The parent star of the ancient system is Kepler-444, a Sun-like star formed 11.2 billion years ago, when the universe was less than 20 percent its current age, according to the team's paper published in the US journal Astrophysical Journal.

This is the oldest known system of terrestrial-sized planets in our Galaxy -- two and a half times older than our system, which is only a youthful 4.5 billion years old."We thus show that Earth-size planets have formed throughout most of the universe's 13.8-billion-year history, leaving open the possibility for the existence of ancient life in the galaxy," the team said.

The scientific collaboration was led by the University of Birmingham and contributed to by researchers from Denmark, the US, Australia, Portugal, Germany and Italy. The team determined Kepler-444's diameter and age using a technique that observes miniscule changes in the star's brightness. The study showed that Kepler-444 is 25 percent smaller than our sun and is 117 light years from Earth. The star's five known planets are smaller than Earth, with sizes varying between Mercury and Venus.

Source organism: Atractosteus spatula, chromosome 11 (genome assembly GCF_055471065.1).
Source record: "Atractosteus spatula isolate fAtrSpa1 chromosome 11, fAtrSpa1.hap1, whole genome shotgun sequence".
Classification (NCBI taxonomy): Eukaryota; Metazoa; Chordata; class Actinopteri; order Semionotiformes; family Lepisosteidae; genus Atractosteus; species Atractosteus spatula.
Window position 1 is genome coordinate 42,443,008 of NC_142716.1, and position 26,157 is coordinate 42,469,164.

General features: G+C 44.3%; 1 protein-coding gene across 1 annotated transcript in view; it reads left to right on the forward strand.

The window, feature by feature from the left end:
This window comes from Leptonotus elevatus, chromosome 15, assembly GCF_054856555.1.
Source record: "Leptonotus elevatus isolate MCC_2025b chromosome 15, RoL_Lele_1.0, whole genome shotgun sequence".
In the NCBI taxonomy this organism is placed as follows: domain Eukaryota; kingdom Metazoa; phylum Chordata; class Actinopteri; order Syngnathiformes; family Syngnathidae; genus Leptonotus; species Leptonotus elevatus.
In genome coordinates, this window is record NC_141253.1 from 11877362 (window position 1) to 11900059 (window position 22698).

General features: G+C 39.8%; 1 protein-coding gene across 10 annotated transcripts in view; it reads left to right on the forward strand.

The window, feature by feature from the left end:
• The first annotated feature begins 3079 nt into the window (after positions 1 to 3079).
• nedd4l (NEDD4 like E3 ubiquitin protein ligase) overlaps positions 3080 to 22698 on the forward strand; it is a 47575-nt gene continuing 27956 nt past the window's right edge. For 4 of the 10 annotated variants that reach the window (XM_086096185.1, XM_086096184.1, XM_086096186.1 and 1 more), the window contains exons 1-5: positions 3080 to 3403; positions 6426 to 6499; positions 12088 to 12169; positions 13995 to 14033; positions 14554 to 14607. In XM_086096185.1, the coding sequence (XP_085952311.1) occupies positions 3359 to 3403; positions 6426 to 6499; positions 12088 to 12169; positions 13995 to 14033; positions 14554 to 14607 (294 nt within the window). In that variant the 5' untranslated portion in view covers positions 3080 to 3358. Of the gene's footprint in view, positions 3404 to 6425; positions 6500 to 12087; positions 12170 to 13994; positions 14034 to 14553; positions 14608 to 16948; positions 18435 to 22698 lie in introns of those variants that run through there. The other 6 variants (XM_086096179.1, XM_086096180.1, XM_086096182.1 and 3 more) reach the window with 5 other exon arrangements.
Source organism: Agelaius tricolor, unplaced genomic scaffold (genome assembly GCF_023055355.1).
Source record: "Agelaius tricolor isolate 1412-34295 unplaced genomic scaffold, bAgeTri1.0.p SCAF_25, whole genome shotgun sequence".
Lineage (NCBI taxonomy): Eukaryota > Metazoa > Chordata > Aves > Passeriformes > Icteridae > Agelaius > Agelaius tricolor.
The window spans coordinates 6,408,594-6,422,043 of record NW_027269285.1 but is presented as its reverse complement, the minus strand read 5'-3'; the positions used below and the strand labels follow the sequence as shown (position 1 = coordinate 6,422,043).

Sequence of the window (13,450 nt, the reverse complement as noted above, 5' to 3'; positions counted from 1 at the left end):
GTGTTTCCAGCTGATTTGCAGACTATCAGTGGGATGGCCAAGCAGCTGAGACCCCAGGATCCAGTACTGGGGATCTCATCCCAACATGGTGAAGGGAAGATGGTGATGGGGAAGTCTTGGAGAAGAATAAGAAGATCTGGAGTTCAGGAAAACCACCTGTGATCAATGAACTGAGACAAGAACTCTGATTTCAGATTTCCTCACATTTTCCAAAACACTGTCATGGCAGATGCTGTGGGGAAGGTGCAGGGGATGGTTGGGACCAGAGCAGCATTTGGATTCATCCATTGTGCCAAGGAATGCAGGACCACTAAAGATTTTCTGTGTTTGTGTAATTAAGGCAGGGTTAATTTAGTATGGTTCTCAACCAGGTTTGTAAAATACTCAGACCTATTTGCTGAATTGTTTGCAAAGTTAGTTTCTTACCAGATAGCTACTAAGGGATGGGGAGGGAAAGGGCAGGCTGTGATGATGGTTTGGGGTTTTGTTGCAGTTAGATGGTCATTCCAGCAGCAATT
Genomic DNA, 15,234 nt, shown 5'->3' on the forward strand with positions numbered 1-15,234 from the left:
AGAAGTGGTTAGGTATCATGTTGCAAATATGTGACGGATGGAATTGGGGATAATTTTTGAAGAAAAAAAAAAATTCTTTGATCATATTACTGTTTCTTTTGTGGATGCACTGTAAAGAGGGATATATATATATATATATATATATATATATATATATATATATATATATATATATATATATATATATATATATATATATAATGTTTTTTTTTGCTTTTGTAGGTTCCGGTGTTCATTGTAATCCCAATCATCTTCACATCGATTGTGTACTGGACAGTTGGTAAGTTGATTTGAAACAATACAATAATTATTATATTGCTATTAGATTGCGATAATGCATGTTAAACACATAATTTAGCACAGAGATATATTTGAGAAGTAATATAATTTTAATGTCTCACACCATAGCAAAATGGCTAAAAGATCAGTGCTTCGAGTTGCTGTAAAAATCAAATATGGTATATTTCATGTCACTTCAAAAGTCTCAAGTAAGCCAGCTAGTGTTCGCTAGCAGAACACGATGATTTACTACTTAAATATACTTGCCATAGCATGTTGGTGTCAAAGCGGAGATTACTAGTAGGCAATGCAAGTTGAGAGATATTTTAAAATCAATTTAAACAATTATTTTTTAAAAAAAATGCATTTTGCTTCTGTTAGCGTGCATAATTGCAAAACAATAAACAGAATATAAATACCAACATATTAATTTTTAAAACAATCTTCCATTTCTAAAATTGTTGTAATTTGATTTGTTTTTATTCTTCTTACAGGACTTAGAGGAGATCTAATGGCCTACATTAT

The planets are so close to their star that they complete their orbits in fewer than 10 days and at that distance they're all much hotter than Mercury and aren't habitable, the team said.

That discovery may help astronomers learn even more about early planet formation in the galaxy."By the time the Earth formed, the planets in this system were already older than our planet is today," Tiago Campante of the University of Birmingham, who led the study, said in a statement."This discovery may now help to pinpoint the beginning of what we might call the 'era of planet formation'," he added.

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